Course Syllabus

HUHI 6315, Sec. 001

Popular Culture in Latin America 19th Century – Present

Fall 2012

Mondays, 1:00-3:45 p.m.

SOM 2.904

 

Professor Contact Information

Dr. Monica Rankin

JO 4.916

Office: (972) 883-2005

Mobile: (972) 822-5375

mrankin@utdallas.edu

www.utdallas.edu/~mrankin

 

Office Hours: M 11:30-12:30; Tu 1:00-2:00 or by appointment

 

Course Description

This course will examine Latin American history through the lens of popular culture in the nineteenth and twentieth centuries. We will examine issues that fall within that time period thematically, rather than chronologically, paying particular attention to recreational and other activities that influenced (and continue to influence) the lives of Latin Americans.  Possible themes include, but are not limited to, public festivals, religion, sports, music, food, fashion, print media, television, and film. We will specifically focus on how various forms of popular culture fit within a broader historical narrative, and in particular, how popular culture contributes to a multi-faceted and continuously evolving sense of national identity.  Finally, we will examine the methodology behind conducting research in topics relating to popular culture and critique various works.

 

Student Learning Objectives/Outcomes

Š      Students will demonstrate their ability to connect major political, economic, and social trends of the region to expressions of popular culture. 

Š      Students will demonstrate their ability to incorporate aspects of popular culture into their own pedagogical techniques.  Students will improve their research skills by considering new sources in the examination of the Latin America region.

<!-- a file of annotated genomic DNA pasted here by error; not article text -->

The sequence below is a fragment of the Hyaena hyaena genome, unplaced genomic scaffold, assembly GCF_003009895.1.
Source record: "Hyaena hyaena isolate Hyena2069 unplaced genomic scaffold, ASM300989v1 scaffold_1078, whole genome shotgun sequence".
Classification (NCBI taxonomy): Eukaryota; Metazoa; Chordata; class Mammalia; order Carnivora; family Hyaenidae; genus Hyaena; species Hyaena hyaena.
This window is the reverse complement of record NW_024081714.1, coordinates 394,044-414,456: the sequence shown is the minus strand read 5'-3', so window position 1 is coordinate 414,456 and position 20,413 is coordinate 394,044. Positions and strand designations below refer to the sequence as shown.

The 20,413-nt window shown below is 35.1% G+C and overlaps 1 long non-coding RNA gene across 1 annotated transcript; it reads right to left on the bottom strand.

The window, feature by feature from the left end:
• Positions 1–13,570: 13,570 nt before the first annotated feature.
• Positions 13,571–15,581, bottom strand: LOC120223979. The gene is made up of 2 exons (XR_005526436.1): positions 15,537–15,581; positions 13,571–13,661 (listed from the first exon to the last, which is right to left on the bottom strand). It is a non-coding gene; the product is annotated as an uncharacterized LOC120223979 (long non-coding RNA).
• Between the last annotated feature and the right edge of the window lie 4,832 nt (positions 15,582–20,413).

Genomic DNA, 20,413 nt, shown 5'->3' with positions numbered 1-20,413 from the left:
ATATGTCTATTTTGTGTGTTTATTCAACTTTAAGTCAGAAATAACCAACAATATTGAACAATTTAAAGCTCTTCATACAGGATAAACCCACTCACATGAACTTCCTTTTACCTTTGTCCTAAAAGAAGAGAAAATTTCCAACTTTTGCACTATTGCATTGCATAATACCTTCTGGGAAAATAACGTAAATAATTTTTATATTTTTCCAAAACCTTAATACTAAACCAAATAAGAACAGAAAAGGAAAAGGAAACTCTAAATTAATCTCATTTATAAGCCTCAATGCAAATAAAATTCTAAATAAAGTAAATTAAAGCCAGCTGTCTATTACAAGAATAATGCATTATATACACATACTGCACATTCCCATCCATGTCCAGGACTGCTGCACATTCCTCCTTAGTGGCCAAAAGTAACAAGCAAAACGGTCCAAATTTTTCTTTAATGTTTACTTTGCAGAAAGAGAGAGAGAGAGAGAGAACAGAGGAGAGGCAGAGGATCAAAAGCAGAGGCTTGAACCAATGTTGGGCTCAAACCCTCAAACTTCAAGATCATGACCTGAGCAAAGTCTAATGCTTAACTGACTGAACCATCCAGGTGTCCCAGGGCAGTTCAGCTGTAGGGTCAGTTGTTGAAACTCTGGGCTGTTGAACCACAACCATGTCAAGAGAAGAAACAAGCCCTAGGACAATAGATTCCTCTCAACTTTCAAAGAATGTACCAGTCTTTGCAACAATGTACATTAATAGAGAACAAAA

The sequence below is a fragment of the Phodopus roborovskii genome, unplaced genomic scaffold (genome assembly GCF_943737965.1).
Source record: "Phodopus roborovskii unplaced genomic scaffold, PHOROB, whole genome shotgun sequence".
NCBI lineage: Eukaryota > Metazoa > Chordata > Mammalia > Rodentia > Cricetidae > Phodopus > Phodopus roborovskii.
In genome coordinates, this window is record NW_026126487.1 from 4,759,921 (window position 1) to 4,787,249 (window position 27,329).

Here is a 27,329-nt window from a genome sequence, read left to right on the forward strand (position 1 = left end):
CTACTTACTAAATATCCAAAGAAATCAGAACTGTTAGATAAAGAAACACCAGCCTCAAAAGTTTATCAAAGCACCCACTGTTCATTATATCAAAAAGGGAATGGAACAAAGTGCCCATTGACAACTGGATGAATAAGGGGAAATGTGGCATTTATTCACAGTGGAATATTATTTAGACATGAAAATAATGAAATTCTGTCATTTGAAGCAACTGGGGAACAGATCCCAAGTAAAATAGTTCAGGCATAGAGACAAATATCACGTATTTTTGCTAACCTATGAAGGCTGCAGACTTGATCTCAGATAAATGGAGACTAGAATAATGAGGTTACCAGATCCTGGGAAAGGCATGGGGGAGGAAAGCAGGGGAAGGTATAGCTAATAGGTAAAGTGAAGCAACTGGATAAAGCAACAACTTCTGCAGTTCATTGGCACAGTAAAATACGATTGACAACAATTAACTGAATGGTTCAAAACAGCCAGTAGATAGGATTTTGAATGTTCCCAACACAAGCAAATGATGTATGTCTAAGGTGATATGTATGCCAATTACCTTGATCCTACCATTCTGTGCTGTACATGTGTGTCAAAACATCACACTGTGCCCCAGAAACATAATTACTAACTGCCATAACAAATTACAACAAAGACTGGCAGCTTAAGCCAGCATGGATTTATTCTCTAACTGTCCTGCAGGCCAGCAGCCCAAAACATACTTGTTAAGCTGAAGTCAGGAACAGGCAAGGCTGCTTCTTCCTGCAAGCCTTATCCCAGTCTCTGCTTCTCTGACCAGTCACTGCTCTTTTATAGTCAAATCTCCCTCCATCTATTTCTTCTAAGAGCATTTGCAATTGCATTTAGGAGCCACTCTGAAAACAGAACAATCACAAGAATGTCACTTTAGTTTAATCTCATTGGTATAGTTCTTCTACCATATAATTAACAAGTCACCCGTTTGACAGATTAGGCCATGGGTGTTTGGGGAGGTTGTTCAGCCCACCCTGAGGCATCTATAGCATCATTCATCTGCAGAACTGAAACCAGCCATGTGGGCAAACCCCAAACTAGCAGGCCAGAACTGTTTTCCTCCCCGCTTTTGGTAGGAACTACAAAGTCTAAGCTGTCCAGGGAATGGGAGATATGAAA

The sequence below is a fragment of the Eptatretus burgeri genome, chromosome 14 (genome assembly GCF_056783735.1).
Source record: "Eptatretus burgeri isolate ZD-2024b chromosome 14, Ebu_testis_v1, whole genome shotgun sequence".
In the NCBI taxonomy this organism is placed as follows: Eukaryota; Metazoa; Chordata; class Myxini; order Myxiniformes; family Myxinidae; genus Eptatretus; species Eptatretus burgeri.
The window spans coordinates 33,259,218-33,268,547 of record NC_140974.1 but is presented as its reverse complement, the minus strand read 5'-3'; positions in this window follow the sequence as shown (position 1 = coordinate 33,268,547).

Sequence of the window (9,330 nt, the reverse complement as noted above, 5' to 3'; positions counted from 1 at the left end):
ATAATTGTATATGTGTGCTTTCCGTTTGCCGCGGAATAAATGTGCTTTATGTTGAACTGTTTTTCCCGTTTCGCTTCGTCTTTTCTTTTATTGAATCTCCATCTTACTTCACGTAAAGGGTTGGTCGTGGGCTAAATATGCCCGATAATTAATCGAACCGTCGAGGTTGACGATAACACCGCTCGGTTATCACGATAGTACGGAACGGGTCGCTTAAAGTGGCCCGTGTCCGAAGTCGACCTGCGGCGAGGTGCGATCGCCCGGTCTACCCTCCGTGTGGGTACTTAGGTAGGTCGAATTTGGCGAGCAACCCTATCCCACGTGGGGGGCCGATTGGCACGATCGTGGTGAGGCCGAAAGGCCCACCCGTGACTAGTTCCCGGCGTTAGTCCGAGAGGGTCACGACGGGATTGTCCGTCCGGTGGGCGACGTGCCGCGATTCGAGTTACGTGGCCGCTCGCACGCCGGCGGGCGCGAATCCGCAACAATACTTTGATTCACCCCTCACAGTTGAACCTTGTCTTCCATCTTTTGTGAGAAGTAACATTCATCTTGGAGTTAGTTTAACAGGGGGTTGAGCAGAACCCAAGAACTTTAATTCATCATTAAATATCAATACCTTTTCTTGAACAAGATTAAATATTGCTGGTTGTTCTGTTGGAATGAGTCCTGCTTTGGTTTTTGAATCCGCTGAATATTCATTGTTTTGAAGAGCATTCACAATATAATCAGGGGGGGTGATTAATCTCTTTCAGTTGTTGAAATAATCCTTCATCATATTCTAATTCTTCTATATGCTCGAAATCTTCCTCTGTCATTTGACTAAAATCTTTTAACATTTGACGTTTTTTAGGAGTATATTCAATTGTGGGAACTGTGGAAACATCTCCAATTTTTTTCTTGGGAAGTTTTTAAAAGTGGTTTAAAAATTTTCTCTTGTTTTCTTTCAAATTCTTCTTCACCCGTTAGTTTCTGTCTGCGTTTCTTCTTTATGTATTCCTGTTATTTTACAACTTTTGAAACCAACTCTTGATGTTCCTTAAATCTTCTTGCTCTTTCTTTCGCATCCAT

Required Textbooks and Materials

 

Weekly Monographs:

Arnold Bauer, Good, Power, History: Latin America’s Material Culture (Cambridge University Press, (2001) ISBN: 05217702x

 

Terry Rugeley, Of Wonders and Wise Men: Religion and Popular Cultures in Southeast Mexico, 1800-1876 (University of Texas Press, 2001) ISBN: 029277107x

 

William Beezley, Judas at the Jockey Club: And Other Episodes of Porfirian Mexico (University of Nebraska Press, 2004) ISBN: 0803262175

 

Helen Delpar, The Enormous Vogue of Things Mexican: Cultural Relations between the United States and Mexico, 1920-1935 (University of Alabama Press, 1992) ISBN: 0817308113

 

Anne Rubenstein, Bad Language, Naked Ladies, and Other Threats to the Nation: A Political History of Comic Books in Mexico (Duke University Press, 1998) ISBN: 0822321416

 

Sergio de la Mora, Cinemachismo: Masculinities & Sexuality in Mexican Film (University of Texas Press, 2006) ISBN: 0292712979

 

Eric Zolov, Refried Elvis: The Rise of the Mexican Counterculture (University of California Press, 1999) ISBN: 0520215141

 

Mark Cameron Edberg, El Narcotraficante: Narcocorridos & the Construction of a Cultural Persona on the U.S.-Mexico Border (University of Texas Press, 2001) ISBN: 0842027718

 

Thomas O’Brien, The Century of U.S. Capitalism in Latin America (University of New Mexico Press, 1999) ISBN: 0826319963

 

E-Reserves: http://utdallas.docutek.com/eres/coursepage.aspx?cid=1399

Password: wonders

 

Articles and Chapters:

1.    “Introduction, Latin American Popular Culture, William H. Beezley and Linda A. Curcio-Nagy (eds.) (SR Books, 2000) pp. xi-xxiii

 

2.    Stephen Haber, “Anything Goes: Mexico’s ‘New’ Cultural History,” Hispanic American Historical Review, Vol. 79, No. 2 (May 1999) pp. 309-330.

 

3.    Susan Midgen Socolow, “Putting the ‘Cult’ in Culture,” Hispanic American Historical Review, Vol. 79, No. 2 (May 1999) pp. 355-366..

 

4.    Thomas L. Hartshorne, “An Approach to Teaching the Analysis of Popular Culture Materials in History Courses,” The History Teacher, Vol. 20, No. 3 (May, 1987) pp. 333-342.

 

5.    James B. Gilbert, “Popular Culture,” American Quarterly, Vol. 35, No. ½, Special Issue: Contemporary America. (Spring-Summer, 1983), pp. 141-154.

 

6.    Jack Child, “The Politics and Semiotics of The Smallest Icons of Popular Culture: Latin American Postage Stamps,” Latin American Research Review, Vol. 40, No. 1, (Feb. 2005) pp108-137).

 

7.    Fiona Wilson, “Indians and Mestizos: Identity and Urban Popular Culture in Andean Peru, Journal of Southern African Studies, Vol. 26, No. 2, (June 2000) pp. 239-253.

 

8.    Louis A. Perez, Jr. “Between Baseball and Bullfighting: The quest for Nationality in Cuba, 1868-1898,” The Journal of American History, Vol. 31, No. 2 (Sep. 1994) pp. 493-517.